Daffydils: A Cartoon Festschrift

Festschrifts, usually academic in nature, can also be jovial. An exceptional example, coming to auction in our December 14 sale of Illustration Art, features contributions from some of the greatest cartoonists of the early twentieth century, in their recognizable styles.

The volume was presented in 1911 to the American cartoonist and humor writer, editor and radio personality, Harry Hershfield. He was well known for his popular radio shows, including “Stop Me If You’ve Heard This One” and “Can You Top This?” and for producing his own acclaimed comic strips Desperate Desmond and Abie the Agent. The cartoonists whose work fills the book were primarily employed by William Randolph Hearst’s The New York Journal.


Lot 250: Daffydils, festschrift for Harry Hershfield, with cartoons by 18 contemporary artists including George Herriman and Winsor McCay, 1911. Estimate $5,000 to $7,500.


The cover was designed by veteran cartoonist Tad Dorgan, a social satirist and regular contributor to Hearst’s newspapers. The title, Daffydils, comes from his popular humor column. He was known primarily for his sports writing and cartoons following the activities of various dogs, most famously a fluffy white dog named Judge Rummy. Through his regular columns and cartoons, Dorgan coined numerous phrases still in use today, including “the cat’s meow,” “dumbbell” and “for crying out loud.” It’s not clear why he dropped the second l from the title of the festschrift.


Page from Daffydils by George Herriman, showing Krazy Kat and Ignatz.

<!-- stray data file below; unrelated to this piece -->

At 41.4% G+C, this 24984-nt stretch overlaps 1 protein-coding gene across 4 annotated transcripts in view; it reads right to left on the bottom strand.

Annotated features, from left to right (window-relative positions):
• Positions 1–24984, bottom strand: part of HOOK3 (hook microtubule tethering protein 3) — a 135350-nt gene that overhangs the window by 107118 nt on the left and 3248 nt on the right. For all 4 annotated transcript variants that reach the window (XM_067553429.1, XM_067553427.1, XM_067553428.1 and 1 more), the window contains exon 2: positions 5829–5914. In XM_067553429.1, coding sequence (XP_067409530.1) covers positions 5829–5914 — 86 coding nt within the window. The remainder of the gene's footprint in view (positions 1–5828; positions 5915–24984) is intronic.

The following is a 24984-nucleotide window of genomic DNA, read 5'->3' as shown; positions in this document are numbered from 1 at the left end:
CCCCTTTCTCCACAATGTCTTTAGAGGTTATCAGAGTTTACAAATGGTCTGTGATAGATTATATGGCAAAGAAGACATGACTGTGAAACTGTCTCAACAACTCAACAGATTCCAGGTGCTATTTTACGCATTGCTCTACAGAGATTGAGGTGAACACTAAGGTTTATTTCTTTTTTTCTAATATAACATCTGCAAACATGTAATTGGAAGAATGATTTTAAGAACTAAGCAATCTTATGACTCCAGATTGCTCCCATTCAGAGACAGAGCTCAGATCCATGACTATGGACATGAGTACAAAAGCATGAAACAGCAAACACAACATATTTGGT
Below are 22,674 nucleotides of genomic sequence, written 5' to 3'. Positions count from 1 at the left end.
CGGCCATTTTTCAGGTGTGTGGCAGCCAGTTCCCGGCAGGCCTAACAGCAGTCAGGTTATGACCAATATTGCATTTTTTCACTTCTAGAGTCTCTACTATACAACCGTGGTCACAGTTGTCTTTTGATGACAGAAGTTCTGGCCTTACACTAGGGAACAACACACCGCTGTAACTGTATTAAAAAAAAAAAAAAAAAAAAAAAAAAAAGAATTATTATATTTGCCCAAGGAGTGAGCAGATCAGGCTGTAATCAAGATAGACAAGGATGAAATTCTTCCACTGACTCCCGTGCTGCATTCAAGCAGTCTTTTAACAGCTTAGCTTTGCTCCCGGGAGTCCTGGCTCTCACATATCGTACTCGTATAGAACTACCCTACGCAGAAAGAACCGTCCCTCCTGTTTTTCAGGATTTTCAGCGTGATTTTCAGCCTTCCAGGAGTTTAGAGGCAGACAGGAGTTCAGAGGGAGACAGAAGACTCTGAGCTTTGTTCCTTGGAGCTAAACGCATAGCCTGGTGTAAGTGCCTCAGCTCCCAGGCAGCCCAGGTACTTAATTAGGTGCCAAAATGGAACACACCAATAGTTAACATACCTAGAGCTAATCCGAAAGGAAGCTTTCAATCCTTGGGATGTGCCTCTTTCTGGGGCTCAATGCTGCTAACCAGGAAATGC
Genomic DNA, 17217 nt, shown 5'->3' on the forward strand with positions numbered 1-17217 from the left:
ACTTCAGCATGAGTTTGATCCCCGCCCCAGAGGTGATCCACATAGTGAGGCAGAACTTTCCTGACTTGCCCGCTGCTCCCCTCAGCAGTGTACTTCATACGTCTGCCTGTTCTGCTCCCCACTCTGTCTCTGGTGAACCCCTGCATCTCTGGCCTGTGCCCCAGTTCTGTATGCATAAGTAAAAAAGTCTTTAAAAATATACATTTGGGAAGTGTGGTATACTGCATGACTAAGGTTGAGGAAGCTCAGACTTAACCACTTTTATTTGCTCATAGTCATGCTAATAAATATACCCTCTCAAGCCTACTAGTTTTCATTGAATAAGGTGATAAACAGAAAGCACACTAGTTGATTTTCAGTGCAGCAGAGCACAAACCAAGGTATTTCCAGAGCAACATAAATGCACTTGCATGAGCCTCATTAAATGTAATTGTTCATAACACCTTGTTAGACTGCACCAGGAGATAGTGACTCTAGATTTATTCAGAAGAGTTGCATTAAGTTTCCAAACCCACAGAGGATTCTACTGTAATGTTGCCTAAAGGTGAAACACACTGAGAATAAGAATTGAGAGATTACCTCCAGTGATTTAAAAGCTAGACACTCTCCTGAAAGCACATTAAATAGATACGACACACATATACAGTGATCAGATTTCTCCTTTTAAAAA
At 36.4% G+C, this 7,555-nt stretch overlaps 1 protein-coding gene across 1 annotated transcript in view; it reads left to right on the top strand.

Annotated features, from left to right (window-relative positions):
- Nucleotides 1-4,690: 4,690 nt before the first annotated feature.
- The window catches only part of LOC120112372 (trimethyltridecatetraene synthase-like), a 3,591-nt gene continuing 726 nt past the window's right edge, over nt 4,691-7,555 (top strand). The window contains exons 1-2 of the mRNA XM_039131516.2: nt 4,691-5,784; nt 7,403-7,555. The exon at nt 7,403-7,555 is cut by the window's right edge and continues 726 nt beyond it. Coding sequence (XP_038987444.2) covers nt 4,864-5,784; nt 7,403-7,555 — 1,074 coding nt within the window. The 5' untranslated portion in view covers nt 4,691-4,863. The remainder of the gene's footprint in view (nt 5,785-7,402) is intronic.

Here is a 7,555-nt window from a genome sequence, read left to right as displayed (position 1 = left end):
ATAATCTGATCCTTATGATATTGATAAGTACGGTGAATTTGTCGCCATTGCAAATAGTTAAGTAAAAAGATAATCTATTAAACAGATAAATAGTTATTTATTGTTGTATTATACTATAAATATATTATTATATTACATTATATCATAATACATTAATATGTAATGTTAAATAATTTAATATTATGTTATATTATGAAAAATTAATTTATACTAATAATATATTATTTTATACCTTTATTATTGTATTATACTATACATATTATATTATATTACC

The first page of the book was signed by George Herriman, who included depictions of his most famous creations, Krazy Kat and the mouse Ignatz. The characters break the third wall by referring to their presence in a book intended for a rival cartoonist, but Herriman inscribed the drawing “To Old Kid Hash,” a nickname for Hershfield. 1911 was the same year Krazy Kat and Ignatz earned a weekly place in The New York Journal. Though his work was vastly influential during his lifetime, it was not until 25 years after Herriman’s death in 1944 that his birth certificate was discovered to list him as “colored,” revitalizing interest in his oeuvre.

From The New York Timess review of Michael Tisserand’s book, Krazy: George Herriman, A Life in Black and White:

[Charles] Schulz got turned on to “Krazy Kat” right after World War II, he said, and it “did much to inspire me to create a feature that went beyond the mere actions of ordinary children.” Theodor Geisel (Dr. Seuss), whose animal characters strongly resemble Herriman’s, told a biographer, “At its best, the comic strip is an art form of such terrific wumpf! that I’d much rather spend any evening of any week rereading the beautifully insane sanities of George Herriman’s Krazy Kat than to sit myself down in some opera house to hear some smiling Irish tenor murdering Pagliacci.” The iconoclastic Robert Crumb called Herriman the “Leonardo da Vinci of comics,” while the ambitious [Art] Spiegelman argued that Krazy Kat “crossed all kinds of boundaries, between high and low, between vulgar and genteel.”



Page from Daffydils by Frederick Burr Opper, showing Happy Hooligan.


Comic pioneer Frederick Burr Opper contributed to the festschrift with a sketch of his most famous character, Happy Hooligan. Happy premiered in The New York Journal  in 1900.


Final page from Daffydils by Winsor McCay.


Winsor McCay stands out here for his meticulous Art Nouveau style. McCay’s most famous character was a young boy named Little Nemo, whose fantastical dreams took him on a new adventure in each strip. For Hershfield, McCay illustrated the cartoonist’s daily plight: “I have everything in the world I want except for an Idea!!”


Browse the full catalogue for more.